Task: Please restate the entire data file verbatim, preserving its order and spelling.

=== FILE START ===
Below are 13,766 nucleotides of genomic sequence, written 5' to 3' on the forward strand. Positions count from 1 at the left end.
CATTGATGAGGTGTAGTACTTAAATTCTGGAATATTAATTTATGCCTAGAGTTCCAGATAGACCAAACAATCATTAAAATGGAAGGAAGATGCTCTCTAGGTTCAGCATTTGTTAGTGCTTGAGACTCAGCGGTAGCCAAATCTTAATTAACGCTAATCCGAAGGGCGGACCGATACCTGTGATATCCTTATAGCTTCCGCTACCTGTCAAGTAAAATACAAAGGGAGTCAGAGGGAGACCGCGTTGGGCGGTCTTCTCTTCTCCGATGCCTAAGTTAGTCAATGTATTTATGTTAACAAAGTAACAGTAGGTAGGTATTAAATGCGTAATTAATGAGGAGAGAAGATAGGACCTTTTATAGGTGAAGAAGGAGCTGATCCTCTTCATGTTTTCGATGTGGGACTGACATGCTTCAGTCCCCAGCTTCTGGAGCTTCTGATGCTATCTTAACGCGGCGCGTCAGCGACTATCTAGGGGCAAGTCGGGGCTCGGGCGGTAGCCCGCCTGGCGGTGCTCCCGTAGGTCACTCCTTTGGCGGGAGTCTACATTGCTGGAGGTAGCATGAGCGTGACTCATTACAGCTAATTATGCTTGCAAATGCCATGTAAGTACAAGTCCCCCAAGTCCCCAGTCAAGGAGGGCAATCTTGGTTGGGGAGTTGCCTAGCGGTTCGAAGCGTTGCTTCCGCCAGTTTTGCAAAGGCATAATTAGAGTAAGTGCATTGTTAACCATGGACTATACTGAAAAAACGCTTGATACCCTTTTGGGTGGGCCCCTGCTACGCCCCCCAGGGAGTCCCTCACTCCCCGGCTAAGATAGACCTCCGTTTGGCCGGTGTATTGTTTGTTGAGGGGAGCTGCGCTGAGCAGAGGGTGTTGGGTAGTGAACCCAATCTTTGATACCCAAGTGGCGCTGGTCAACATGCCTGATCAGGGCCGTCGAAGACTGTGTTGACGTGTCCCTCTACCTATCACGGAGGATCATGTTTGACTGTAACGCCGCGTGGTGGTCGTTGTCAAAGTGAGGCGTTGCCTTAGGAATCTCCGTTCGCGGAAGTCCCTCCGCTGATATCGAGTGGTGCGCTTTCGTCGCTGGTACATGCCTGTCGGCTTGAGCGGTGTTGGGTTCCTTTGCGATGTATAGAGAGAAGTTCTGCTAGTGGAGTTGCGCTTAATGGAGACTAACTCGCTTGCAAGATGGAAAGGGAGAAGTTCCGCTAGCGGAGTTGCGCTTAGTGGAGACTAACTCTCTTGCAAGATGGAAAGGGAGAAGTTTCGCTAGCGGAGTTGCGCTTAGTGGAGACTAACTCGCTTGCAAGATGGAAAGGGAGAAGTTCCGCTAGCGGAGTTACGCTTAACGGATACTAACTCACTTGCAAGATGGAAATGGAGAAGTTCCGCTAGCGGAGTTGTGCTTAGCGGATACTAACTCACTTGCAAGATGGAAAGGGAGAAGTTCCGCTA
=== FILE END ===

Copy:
Below are 13,766 nucleotides of genomic sequence, written 5' to 3' on the forward strand. Positions count from 1 at the left end.
CATTGATGAGGTGTAGTACTTAAATTCTGGAATATTAATTTATGCCTAGAGTTCCAGATAGACCAAACAATCATTAAAATGGAAGGAAGATGCTCTCTAGGTTCAGCATTTGTTAGTGCTTGAGACTCAGCGGTAGCCAAATCTTAATTAACGCTAATCCGAAGGGCGGACCGATACCTGTGATATCCTTATAGCTTCCGCTACCTGTCAAGTAAAATACAAAGGGAGTCAGAGGGAGACCGCGTTGGGCGGTCTTCTCTTCTCCGATGCCTAAGTTAGTCAATGTATTTATGTTAACAAAGTAACAGTAGGTAGGTATTAAATGCGTAATTAATGAGGAGAGAAGATAGGACCTTTTATAGGTGAAGAAGGAGCTGATCCTCTTCATGTTTTCGATGTGGGACTGACATGCTTCAGTCCCCAGCTTCTGGAGCTTCTGATGCTATCTTAACGCGGCGCGTCAGCGACTATCTAGGGGCAAGTCGGGGCTCGGGCGGTAGCCCGCCTGGCGGTGCTCCCGTAGGTCACTCCTTTGGCGGGAGTCTACATTGCTGGAGGTAGCATGAGCGTGACTCATTACAGCTAATTATGCTTGCAAATGCCATGTAAGTACAAGTCCCCCAAGTCCCCAGTCAAGGAGGGCAATCTTGGTTGGGGAGTTGCCTAGCGGTTCGAAGCGTTGCTTCCGCCAGTTTTGCAAAGGCATAATTAGAGTAAGTGCATTGTTAACCATGGACTATACTGAAAAAACGCTTGATACCCTTTTGGGTGGGCCCCTGCTACGCCCCCCAGGGAGTCCCTCACTCCCCGGCTAAGATAGACCTCCGTTTGGCCGGTGTATTGTTTGTTGAGGGGAGCTGCGCTGAGCAGAGGGTGTTGGGTAGTGAACCCAATCTTTGATACCCAAGTGGCGCTGGTCAACATGCCTGATCAGGGCCGTCGAAGACTGTGTTGACGTGTCCCTCTACCTATCACGGAGGATCATGTTTGACTGTAACGCCGCGTGGTGGTCGTTGTCAAAGTGAGGCGTTGCCTTAGGAATCTCCGTTCGCGGAAGTCCCTCCGCTGATATCGAGTGGTGCGCTTTCGTCGCTGGTACATGCCTGTCGGCTTGAGCGGTGTTGGGTTCCTTTGCGATGTATAGAGAGAAGTTCTGCTAGTGGAGTTGCGCTTAATGGAGACTAACTCGCTTGCAAGATGGAAAGGGAGAAGTTCCGCTAGCGGAGTTGCGCTTAGTGGAGACTAACTCTCTTGCAAGATGGAAAGGGAGAAGTTTCGCTAGCGGAGTTGCGCTTAGTGGAGACTAACTCGCTTGCAAGATGGAAAGGGAGAAGTTCCGCTAGCGGAGTTACGCTTAACGGATACTAACTCACTTGCAAGATGGAAATGGAGAAGTTCCGCTAGCGGAGTTGTGCTTAGCGGATACTAACTCACTTGCAAGATGGAAAGGGAGAAGTTCCGCTA